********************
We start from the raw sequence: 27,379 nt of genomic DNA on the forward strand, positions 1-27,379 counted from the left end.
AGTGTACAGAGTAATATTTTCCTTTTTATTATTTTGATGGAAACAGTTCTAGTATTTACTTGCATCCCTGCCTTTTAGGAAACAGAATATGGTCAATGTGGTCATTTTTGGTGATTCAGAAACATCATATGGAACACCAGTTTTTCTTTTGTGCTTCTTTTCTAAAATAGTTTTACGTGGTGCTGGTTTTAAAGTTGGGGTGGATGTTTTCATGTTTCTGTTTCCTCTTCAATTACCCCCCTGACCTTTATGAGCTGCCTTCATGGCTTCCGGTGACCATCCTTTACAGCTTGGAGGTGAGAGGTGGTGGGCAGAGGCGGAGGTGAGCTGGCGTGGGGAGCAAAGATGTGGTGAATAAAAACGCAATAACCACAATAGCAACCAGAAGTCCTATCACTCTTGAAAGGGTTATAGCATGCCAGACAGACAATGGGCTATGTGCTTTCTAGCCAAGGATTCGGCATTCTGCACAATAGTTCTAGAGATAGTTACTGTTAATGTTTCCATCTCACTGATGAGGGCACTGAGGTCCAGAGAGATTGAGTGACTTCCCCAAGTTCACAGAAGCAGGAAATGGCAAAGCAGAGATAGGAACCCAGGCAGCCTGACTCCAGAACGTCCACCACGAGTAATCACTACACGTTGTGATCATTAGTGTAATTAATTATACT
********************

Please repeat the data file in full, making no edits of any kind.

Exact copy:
We start from the raw sequence: 27,379 nt of genomic DNA on the forward strand, positions 1-27,379 counted from the left end.
AGTGTACAGAGTAATATTTTCCTTTTTATTATTTTGATGGAAACAGTTCTAGTATTTACTTGCATCCCTGCCTTTTAGGAAACAGAATATGGTCAATGTGGTCATTTTTGGTGATTCAGAAACATCATATGGAACACCAGTTTTTCTTTTGTGCTTCTTTTCTAAAATAGTTTTACGTGGTGCTGGTTTTAAAGTTGGGGTGGATGTTTTCATGTTTCTGTTTCCTCTTCAATTACCCCCCTGACCTTTATGAGCTGCCTTCATGGCTTCCGGTGACCATCCTTTACAGCTTGGAGGTGAGAGGTGGTGGGCAGAGGCGGAGGTGAGCTGGCGTGGGGAGCAAAGATGTGGTGAATAAAAACGCAATAACCACAATAGCAACCAGAAGTCCTATCACTCTTGAAAGGGTTATAGCATGCCAGACAGACAATGGGCTATGTGCTTTCTAGCCAAGGATTCGGCATTCTGCACAATAGTTCTAGAGATAGTTACTGTTAATGTTTCCATCTCACTGATGAGGGCACTGAGGTCCAGAGAGATTGAGTGACTTCCCCAAGTTCACAGAAGCAGGAAATGGCAAAGCAGAGATAGGAACCCAGGCAGCCTGACTCCAGAACGTCCACCACGAGTAATCACTACACGTTGTGATCATTAGTGTAATTAATTATACT